Growing up in Southern California, Candace Cable was not an athlete. After high school, she moved to Lake Tahoe, lied about her age to get a job and worked as a casino blackjack dealer.
Cable’s life, though, two years later changed forever after a car accident left her with a severed spinal cord. She was paralyzed from the waist down. Cable battled depression and drugs before finally making a choice to make the best of her situation.
She eventually enrolled at Long Beach State University and became hooked on wheelchair racing, developing into one of the best para-athletes in the world. But not only did Cable become a world-class racer, she also became one of the top skiers as well. Cable participated in four Paralympic Games and five Paralympic Winter Games, winning 12 medals, including eight gold medals. At the Seoul 1988 Paralympic Games, Cable won five gold medals; she was the first woman to win Paralympic medals at both the Paralympic Games and Paralympic Winter Games.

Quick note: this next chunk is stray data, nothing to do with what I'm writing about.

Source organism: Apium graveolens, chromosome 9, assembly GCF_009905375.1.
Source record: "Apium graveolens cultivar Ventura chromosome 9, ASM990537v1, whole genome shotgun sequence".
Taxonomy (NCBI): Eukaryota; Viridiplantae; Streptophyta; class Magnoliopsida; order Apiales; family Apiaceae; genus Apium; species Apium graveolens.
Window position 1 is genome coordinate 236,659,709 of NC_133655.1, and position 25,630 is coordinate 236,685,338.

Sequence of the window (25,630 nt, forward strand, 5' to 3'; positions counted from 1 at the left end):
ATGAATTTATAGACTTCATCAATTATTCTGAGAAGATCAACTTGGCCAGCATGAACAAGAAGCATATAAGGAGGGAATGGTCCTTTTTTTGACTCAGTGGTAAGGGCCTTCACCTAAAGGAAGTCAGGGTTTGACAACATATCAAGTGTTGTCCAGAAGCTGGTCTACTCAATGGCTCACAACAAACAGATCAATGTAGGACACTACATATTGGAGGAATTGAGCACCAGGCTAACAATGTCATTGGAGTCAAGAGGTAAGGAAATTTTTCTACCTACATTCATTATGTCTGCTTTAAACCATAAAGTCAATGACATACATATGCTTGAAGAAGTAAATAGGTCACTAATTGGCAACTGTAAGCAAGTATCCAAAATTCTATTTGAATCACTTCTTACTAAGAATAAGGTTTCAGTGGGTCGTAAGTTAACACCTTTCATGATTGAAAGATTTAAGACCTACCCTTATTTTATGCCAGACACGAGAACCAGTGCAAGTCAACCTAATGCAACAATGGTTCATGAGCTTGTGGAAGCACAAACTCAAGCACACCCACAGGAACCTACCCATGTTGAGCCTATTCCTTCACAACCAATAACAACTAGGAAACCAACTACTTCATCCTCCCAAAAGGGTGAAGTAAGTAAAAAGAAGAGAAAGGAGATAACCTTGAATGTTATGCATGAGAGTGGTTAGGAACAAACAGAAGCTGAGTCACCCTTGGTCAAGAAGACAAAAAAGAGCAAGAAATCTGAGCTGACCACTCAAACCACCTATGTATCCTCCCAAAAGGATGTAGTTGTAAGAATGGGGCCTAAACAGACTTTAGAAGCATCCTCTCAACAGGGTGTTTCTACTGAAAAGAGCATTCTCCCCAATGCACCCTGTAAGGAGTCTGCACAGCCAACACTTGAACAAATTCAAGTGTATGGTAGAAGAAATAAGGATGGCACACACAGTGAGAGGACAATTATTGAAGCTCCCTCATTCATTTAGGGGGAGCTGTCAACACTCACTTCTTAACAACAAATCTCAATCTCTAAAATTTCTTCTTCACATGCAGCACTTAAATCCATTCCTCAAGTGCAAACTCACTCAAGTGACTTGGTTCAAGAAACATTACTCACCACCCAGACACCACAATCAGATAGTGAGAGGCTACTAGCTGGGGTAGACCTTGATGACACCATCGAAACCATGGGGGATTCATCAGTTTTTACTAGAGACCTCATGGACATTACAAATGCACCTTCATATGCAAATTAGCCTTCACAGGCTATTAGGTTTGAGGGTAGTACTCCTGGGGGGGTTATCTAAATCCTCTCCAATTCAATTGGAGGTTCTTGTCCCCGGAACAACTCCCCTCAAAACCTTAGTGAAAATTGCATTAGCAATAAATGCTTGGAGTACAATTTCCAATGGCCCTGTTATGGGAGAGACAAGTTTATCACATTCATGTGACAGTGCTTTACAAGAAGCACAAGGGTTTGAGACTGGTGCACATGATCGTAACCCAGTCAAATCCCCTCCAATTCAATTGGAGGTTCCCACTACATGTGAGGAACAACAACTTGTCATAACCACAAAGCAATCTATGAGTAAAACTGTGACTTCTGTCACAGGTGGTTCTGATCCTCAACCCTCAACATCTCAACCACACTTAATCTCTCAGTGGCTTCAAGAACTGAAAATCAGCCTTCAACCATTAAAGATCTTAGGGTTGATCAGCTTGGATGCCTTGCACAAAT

In addition to her success in competition, Cable has become a role model for other people with disabilities.
“I didn’t feel there was anyone else in my position after the accident,” Cable said. “I didn’t feel there was anyone else like me, anyone who understood what I was going through. I hope that I can use my disability to show people that we all have obstacles and if we can turn those obstacles into challenges they become more do-able and we can overcome them. We are all in this together, we are all the same. We struggle with the same problems, and we all feel isolated, alone and challenged sometimes.”
Cable also has worked with several different bodies to advocate for the rights of disabled people. And she has served as Vice Chair of the Board of Directors for the organizing committee working on the Los Angeles 2028 Olympic Games.
“A person in a wheelchair is not supposed to have fun or be happy. I’m both,” she said. “Besides, I get the best parking spaces at shopping centers, and I don’t have to wait in line at the movies.”